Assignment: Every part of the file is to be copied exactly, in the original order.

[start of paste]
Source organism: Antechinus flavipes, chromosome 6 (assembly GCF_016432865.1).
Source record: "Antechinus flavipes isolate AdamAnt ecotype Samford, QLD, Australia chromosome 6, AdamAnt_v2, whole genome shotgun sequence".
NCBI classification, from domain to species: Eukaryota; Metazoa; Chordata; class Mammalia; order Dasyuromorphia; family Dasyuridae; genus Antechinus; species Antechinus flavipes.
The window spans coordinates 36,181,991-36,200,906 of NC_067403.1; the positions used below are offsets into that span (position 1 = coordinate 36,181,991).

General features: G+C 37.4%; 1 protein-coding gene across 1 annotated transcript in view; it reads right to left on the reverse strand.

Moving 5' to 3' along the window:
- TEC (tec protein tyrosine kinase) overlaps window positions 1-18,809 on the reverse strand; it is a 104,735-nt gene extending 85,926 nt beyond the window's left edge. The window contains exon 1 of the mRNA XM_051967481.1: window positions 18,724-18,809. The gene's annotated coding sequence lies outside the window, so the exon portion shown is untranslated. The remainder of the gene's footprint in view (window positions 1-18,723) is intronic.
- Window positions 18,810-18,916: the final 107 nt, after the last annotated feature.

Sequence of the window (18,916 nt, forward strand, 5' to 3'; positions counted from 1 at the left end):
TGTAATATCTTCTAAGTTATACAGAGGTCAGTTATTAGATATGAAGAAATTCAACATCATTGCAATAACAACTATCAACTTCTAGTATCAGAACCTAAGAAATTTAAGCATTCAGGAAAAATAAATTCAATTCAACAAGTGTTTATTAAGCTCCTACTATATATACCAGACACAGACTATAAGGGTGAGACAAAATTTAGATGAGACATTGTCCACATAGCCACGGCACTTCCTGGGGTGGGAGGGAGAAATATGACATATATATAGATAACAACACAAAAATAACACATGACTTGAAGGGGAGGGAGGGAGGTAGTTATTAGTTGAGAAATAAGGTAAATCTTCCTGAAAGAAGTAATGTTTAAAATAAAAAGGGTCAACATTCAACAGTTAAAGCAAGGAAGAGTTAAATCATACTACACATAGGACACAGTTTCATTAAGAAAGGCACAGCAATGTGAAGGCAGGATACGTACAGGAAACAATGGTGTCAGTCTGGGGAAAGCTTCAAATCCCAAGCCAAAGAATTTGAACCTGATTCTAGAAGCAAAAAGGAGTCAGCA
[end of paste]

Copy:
Source organism: Antechinus flavipes, chromosome 6 (assembly GCF_016432865.1).
Source record: "Antechinus flavipes isolate AdamAnt ecotype Samford, QLD, Australia chromosome 6, AdamAnt_v2, whole genome shotgun sequence".
NCBI classification, from domain to species: Eukaryota; Metazoa; Chordata; class Mammalia; order Dasyuromorphia; family Dasyuridae; genus Antechinus; species Antechinus flavipes.
The window spans coordinates 36,181,991-36,200,906 of NC_067403.1; the positions used below are offsets into that span (position 1 = coordinate 36,181,991).

General features: G+C 37.4%; 1 protein-coding gene across 1 annotated transcript in view; it reads right to left on the reverse strand.

Moving 5' to 3' along the window:
- TEC (tec protein tyrosine kinase) overlaps window positions 1-18,809 on the reverse strand; it is a 104,735-nt gene extending 85,926 nt beyond the window's left edge. The window contains exon 1 of the mRNA XM_051967481.1: window positions 18,724-18,809. The gene's annotated coding sequence lies outside the window, so the exon portion shown is untranslated. The remainder of the gene's footprint in view (window positions 1-18,723) is intronic.
- Window positions 18,810-18,916: the final 107 nt, after the last annotated feature.

Sequence of the window (18,916 nt, forward strand, 5' to 3'; positions counted from 1 at the left end):
TGTAATATCTTCTAAGTTATACAGAGGTCAGTTATTAGATATGAAGAAATTCAACATCATTGCAATAACAACTATCAACTTCTAGTATCAGAACCTAAGAAATTTAAGCATTCAGGAAAAATAAATTCAATTCAACAAGTGTTTATTAAGCTCCTACTATATATACCAGACACAGACTATAAGGGTGAGACAAAATTTAGATGAGACATTGTCCACATAGCCACGGCACTTCCTGGGGTGGGAGGGAGAAATATGACATATATATAGATAACAACACAAAAATAACACATGACTTGAAGGGGAGGGAGGGAGGTAGTTATTAGTTGAGAAATAAGGTAAATCTTCCTGAAAGAAGTAATGTTTAAAATAAAAAGGGTCAACATTCAACAGTTAAAGCAAGGAAGAGTTAAATCATACTACACATAGGACACAGTTTCATTAAGAAAGGCACAGCAATGTGAAGGCAGGATACGTACAGGAAACAATGGTGTCAGTCTGGGGAAAGCTTCAAATCCCAAGCCAAAGAATTTGAACCTGATTCTAGAAGCAAAAAGGAGTCAGCA